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Chapter 12 Stoichiometry Quantity. 12.1 Stoichiometry Chemical reactions represent the heart of chemistry: they describe the endless ways that substances.

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Presentation on theme: "Chapter 12 Stoichiometry Quantity. 12.1 Stoichiometry Chemical reactions represent the heart of chemistry: they describe the endless ways that substances."— Presentation transcript:

1 Chapter 12 Stoichiometry Quantity

2 12.1 Stoichiometry Chemical reactions represent the heart of chemistry: they describe the endless ways that substances can combine with each other to form new substances. In essence, they describe what chemistry really is -- the study of matter and its transformations through Chemical Reactions.

3 Ch 12 Stoichiometry is the area of chemistry which deals with quantitative relationships in chemical reactions. It is the area which allows chemists to know how much starting material is needed to produce a million pounds of sulfuric acid or how many molecules are in a microgram of a particular hormone.

4 When I worked in a semi trailer factory, guess who was highest paid? Not the factory worker (Minimum wage) Not the welders (4 times minimum wage) Not the foreman (5 times minimum wage) It was the warehouse manager (6 times minimum wage) Why??? He had to know how to do Stoichiometry to produce the correct amount of chemicals needed for production.

5 Stoichiometry Predicting the quantities of products when given the quantities of reagents.

6 Stoichiometry: Quantities are usually given in grams, kilograms, or pounds. Are chemical equations in grams?

7 Stoichiometry Predicting the quantities of products when given the quantities of reagents. Quantities are usually given in grams, kilograms, or pounds. Are chemical equations in grams? No, in representative particles or moles. Usually we have to: 1. Convert from grams to moles. 2. Work equations with moles. 3. Convert moles back to grams.

8 What is the mass of 2 moles of F 2 ? How much is in 2 moles of F 2 ? (written as 2 F 2 ) Moles = 2 moles of F 2 Molecules = 2 molecules of F 2 (or 2 x 6.02 x molecules) Atoms = 4 atoms F (or 4 x 6.02 x atoms) Grams = 76g (F has atomic mass of 19) (total grams in 2 moles of F 2 ) Liters = 44.8L (C.F. = 22.4 L per Mole at STP)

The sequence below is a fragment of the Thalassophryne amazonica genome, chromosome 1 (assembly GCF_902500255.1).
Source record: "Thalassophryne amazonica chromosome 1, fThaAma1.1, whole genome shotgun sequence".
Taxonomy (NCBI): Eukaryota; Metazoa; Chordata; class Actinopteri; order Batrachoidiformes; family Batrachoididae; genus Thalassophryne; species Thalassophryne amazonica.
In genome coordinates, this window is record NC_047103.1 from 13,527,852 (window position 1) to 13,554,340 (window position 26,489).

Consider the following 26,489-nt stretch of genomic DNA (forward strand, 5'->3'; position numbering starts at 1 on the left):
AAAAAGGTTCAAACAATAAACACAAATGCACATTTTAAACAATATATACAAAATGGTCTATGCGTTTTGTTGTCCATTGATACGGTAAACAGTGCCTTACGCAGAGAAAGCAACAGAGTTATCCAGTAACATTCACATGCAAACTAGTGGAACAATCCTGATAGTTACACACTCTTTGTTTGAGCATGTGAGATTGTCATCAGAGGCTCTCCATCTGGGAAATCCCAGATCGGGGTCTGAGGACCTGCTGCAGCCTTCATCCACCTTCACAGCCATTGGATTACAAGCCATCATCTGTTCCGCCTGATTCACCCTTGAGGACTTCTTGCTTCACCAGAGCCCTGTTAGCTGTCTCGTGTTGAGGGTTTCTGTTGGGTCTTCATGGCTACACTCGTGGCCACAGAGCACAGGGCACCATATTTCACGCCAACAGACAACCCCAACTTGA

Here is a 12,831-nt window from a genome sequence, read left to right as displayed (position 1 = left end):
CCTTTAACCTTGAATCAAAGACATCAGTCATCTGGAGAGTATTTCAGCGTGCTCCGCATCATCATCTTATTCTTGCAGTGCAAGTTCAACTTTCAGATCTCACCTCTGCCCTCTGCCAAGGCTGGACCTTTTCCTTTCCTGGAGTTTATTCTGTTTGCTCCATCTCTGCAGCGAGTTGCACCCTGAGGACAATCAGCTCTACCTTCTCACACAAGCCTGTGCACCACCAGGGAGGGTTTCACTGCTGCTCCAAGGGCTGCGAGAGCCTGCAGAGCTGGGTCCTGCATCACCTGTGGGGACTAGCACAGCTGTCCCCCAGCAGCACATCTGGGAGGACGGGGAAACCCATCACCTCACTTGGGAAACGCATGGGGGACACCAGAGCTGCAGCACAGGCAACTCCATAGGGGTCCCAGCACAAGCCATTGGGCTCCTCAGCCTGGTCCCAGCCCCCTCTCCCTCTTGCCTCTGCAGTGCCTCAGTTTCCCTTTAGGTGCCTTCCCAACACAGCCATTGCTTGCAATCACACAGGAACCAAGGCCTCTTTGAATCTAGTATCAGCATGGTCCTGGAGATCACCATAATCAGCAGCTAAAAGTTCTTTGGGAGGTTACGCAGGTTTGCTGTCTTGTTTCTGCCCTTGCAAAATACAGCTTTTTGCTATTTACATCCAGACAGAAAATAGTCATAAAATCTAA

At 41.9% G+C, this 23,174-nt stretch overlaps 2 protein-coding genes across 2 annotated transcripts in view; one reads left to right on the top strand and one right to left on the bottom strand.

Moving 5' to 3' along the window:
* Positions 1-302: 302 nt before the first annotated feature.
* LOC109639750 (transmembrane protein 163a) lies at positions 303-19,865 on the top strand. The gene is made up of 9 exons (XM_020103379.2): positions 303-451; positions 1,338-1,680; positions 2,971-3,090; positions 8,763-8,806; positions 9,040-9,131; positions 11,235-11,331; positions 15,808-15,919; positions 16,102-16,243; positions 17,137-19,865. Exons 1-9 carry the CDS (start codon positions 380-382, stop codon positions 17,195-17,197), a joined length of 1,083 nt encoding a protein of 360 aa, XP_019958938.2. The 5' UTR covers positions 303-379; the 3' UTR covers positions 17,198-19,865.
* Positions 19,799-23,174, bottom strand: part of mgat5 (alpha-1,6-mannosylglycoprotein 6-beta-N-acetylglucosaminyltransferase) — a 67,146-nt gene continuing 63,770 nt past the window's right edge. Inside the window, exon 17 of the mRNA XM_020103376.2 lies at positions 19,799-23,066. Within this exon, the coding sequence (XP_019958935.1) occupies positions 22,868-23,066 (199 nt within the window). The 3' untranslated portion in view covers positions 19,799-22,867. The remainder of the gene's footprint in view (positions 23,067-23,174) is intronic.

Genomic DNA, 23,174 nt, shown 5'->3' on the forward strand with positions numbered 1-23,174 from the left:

9 Stoichiometry (“stoy-key-AHM-uh-tree”) The relationship between the quantities of reactants and products in a chemical reaction (Eqn next page.)

10 P 4(s) + 6 Cl 2(g)  4 PCl 3(s) From the balanced equation the following information can be obtained.

11 U try it! 2Na + Cl 2  2NaCl Moles? Grams? Liters?

12 U try it! 2Na + Cl 2  2NaCl Moles? Grams? Liters? 22.4

13 Mole ratios The ratio of moles given by the balanced equation. N 2 + 3F 2  2NF 3 For every 1 mole of N 2 there are 2 moles of NF 3 formed (assuming that there is at least 3 F 2 ) Mole Ratios: N 2 :NF 3 is 1 to 2 F 2 :NF 3 is 3 to 2

14 Mole to Mole calculations How many moles of ozone O 3 will be formed from 6 moles of oxygen O 2 ?

15 O 2  O 3 Step 1 balance the equation.

16 How many moles of ozone O 3 will be formed from 6 moles of oxygen O 2 ? Step 2 Identify what the question is asking… Goal? –List Known’s and Unknown’s

17 How many moles of ozone O 3 will be formed from 6 moles of oxygen O 2 ? Step 3 Use dimensional analysis to answer solve the problem

18 How many moles of ozone O 3 will be formed from 6 moles of oxygen O 2 ? Check your answer to see if it is logical.

19 Can you make the six mole ratios? 4Al + 3O 2  2Al 2 O 3

20 How many moles of aluminum and oxygen are needed to form 3.21 moles of aluminum oxide? 4Al + 3O 2  2Al 2 O 3

21 How many moles of chlorine are needed to make 15 moles of NaCl?

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24 C + O 2  CO 2 1 C atom reacts with 1 O 2 molecule to form 1 CO 2 molecule 12 C atoms reacts with 12 O 2 molecules to form 12 CO 2 molecules 1 mol C atoms reacts with 1 mol O 2 molecules to form 1 mol CO 2 molecules What do you need to make 12 mol CO 2 ?

25 12.2 Chemical calculations Start here!

26 12.2 Chemical calculations

27 1 mole = 6.02 x representative particles = molar mass (grams) = 22.4L (gases only)

28 Mole ratios 2 moles of O 3 form 3 moles of O 2 2 O 3  3 O 2